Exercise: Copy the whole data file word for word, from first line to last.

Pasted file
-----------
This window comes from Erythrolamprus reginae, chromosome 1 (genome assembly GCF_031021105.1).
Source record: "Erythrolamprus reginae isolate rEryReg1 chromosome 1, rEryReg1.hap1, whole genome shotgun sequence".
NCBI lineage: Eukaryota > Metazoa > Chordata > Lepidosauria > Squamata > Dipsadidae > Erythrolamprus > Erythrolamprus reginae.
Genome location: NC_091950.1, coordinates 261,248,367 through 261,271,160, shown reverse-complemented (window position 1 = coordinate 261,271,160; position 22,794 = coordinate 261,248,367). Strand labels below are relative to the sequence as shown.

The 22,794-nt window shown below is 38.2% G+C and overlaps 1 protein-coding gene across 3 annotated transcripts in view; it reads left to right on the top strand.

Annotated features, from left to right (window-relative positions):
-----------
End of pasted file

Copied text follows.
This window comes from Erythrolamprus reginae, chromosome 1 (genome assembly GCF_031021105.1).
Source record: "Erythrolamprus reginae isolate rEryReg1 chromosome 1, rEryReg1.hap1, whole genome shotgun sequence".
NCBI lineage: Eukaryota > Metazoa > Chordata > Lepidosauria > Squamata > Dipsadidae > Erythrolamprus > Erythrolamprus reginae.
Genome location: NC_091950.1, coordinates 261,248,367 through 261,271,160, shown reverse-complemented (window position 1 = coordinate 261,271,160; position 22,794 = coordinate 261,248,367). Strand labels below are relative to the sequence as shown.

The 22,794-nt window shown below is 38.2% G+C and overlaps 1 protein-coding gene across 3 annotated transcripts in view; it reads left to right on the top strand.

Annotated features, from left to right (window-relative positions):